Unfortunately, Cobb solidified himself as a No. 2 receiver who needs a big, fast player like Nelson on the other side of him to really excel from the slot. For all the things Cobb does well, he’s not someone who can take the top off a defense and exploit a single-high safety. Nelson, meanwhile, might have earned a raise this year by not playing. He’s clearly more valuable than anyone realized.

Jones returned to the team and led it with 890 receiving yards, tying for the lead with eight touchdowns. A 31-year-old veteran who was re-signed off the street isn’t normally a recipe for success, but his chemistry with Rodgers was evident from that first game at Chicago. Though he struggled at times, there were games when he looked like the only offense it had — unless you count catching the defense with 12 men on the field.

On the flip side was Janis, a player that fans were clamoring to see pick up the slack for Nelson but couldn’t create chemistry with his quarterback if he had test tubes and a lab coat. He has Nelson’s size and is even faster — possessing a 4.42 40 time. But there’s more to being an elite NFL receiver than those measurables. A Division II player out of Saginaw Valley State, Janis is still learning the NFL game. His routes aren’t as crisp as they need to be, his hands not as consistent, and it was obvious he was far from Rodgers’ favorite.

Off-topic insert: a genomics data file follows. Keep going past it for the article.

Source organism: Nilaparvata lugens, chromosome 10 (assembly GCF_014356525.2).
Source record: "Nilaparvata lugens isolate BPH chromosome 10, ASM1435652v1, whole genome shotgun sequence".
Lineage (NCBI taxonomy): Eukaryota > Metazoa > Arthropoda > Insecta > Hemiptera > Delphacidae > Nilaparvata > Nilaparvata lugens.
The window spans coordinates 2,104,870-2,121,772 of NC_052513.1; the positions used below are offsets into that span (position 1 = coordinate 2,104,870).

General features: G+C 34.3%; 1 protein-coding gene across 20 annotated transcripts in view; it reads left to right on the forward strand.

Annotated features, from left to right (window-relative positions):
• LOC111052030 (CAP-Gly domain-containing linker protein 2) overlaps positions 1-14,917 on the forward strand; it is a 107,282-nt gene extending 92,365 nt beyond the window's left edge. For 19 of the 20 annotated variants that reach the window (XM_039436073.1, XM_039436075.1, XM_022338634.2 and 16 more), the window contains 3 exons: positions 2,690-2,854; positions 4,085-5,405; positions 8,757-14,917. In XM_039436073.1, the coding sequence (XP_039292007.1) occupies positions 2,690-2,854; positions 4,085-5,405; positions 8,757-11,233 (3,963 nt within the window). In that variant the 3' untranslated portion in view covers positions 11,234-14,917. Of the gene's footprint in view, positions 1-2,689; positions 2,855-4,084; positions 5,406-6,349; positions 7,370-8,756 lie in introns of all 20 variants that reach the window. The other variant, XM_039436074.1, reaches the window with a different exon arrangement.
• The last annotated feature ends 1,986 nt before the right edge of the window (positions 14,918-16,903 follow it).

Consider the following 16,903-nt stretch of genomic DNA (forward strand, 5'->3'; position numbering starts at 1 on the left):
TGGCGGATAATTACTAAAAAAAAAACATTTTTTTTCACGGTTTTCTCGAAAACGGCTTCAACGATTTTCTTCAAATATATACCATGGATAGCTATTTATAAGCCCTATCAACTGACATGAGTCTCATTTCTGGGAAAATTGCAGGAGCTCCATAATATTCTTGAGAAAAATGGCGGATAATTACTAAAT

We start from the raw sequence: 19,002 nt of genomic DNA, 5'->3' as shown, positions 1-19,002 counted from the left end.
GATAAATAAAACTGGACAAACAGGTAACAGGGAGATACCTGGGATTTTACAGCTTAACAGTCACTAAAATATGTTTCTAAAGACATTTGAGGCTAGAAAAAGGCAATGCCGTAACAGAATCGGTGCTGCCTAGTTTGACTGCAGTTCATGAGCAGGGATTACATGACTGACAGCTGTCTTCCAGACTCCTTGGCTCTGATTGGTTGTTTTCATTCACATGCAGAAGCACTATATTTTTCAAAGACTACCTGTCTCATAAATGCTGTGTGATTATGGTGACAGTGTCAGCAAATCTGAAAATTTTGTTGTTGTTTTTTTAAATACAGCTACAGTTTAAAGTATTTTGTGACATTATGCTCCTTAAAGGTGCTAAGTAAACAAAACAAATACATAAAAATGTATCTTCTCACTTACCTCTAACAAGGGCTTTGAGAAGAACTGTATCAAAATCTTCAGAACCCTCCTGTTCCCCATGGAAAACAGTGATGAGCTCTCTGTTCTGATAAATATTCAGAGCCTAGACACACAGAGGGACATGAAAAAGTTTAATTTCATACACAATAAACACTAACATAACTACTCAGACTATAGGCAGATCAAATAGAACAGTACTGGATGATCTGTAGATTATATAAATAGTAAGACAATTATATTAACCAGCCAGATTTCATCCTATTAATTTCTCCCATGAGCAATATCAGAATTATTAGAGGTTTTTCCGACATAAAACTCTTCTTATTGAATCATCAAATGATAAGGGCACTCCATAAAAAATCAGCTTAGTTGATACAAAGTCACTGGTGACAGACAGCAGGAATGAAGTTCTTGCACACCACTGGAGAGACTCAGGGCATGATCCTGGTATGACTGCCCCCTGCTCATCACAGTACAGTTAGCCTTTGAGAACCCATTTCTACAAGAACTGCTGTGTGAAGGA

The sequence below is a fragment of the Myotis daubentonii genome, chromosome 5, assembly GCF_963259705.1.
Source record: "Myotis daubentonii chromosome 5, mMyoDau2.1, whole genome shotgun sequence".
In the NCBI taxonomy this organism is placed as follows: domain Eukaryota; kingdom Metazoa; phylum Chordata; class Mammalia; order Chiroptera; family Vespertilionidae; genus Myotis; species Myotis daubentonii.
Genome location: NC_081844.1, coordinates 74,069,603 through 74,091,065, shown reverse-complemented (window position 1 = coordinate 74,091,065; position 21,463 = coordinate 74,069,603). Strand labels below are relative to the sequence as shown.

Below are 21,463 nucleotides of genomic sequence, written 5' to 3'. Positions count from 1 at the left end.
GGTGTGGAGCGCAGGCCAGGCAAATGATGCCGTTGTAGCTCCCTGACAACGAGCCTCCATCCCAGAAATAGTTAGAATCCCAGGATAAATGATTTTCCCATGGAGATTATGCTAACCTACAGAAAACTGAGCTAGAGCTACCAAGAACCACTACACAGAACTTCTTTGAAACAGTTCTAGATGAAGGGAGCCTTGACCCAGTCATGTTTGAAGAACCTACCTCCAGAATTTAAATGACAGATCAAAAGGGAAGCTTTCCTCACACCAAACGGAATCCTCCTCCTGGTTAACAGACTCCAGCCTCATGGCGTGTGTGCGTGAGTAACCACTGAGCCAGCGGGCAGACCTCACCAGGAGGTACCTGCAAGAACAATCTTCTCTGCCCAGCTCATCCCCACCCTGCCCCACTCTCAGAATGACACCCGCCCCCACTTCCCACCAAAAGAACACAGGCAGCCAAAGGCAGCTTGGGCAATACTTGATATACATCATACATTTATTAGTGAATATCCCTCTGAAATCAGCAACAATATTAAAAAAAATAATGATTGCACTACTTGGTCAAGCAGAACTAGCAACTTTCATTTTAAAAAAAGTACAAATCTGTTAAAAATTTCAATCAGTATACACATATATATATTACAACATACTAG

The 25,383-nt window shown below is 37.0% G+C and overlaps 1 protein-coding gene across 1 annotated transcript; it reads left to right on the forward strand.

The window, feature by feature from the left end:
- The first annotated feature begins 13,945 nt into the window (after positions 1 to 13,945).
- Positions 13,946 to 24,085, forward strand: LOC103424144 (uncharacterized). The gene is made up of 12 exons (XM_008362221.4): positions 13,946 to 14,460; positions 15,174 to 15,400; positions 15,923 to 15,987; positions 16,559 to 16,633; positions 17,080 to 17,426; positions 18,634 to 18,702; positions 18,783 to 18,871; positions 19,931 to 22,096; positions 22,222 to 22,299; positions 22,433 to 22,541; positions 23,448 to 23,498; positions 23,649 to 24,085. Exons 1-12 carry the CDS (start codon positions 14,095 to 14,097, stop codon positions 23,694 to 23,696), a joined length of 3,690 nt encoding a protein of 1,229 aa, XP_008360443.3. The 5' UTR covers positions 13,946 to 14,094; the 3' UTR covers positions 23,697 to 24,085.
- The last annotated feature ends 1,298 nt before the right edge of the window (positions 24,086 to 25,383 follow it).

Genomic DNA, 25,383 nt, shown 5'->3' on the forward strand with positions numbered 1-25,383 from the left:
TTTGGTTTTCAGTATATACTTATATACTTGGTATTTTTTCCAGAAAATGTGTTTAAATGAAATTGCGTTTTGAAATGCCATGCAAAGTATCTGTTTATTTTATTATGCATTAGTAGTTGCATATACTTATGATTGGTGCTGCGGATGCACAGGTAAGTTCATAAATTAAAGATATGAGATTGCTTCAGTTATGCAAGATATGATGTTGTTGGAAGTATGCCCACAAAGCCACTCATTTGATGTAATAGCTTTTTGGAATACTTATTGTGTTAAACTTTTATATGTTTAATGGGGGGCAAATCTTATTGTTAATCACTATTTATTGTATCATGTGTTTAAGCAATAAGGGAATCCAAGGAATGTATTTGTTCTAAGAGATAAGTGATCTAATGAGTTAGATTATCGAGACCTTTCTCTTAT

But to enter that playoff contest with just two catches for 79 yards on the season and finish with seven receptions for 145 yards and two scores when Rodgers was forced to go to him, feels like a failure of coaching that leaves you wondering how, in a year like this, someone with his ability couldn’t be worked into the mix in a bigger way. Take away his 101 yards on two catches on the final drive of regulation at Arizona, and he still had a respectable five catches for 44 yards and a score. That’s not terrible. If nothing else, the loss at Arizona serves as a confidence boost for a young player hoping to make an impact beyond just being a special teams demon.

The offensive struggles hardly lwere imited to the receivers. Second-year tight end Richard Rodgers shared the team lead with eight scores and had what had been the play of the year — prior to Janis’ playoff grab — with the “Miracle in Motown” Hail Mary for the win. But he struggled to break tackles or be a threat in the middle of the field.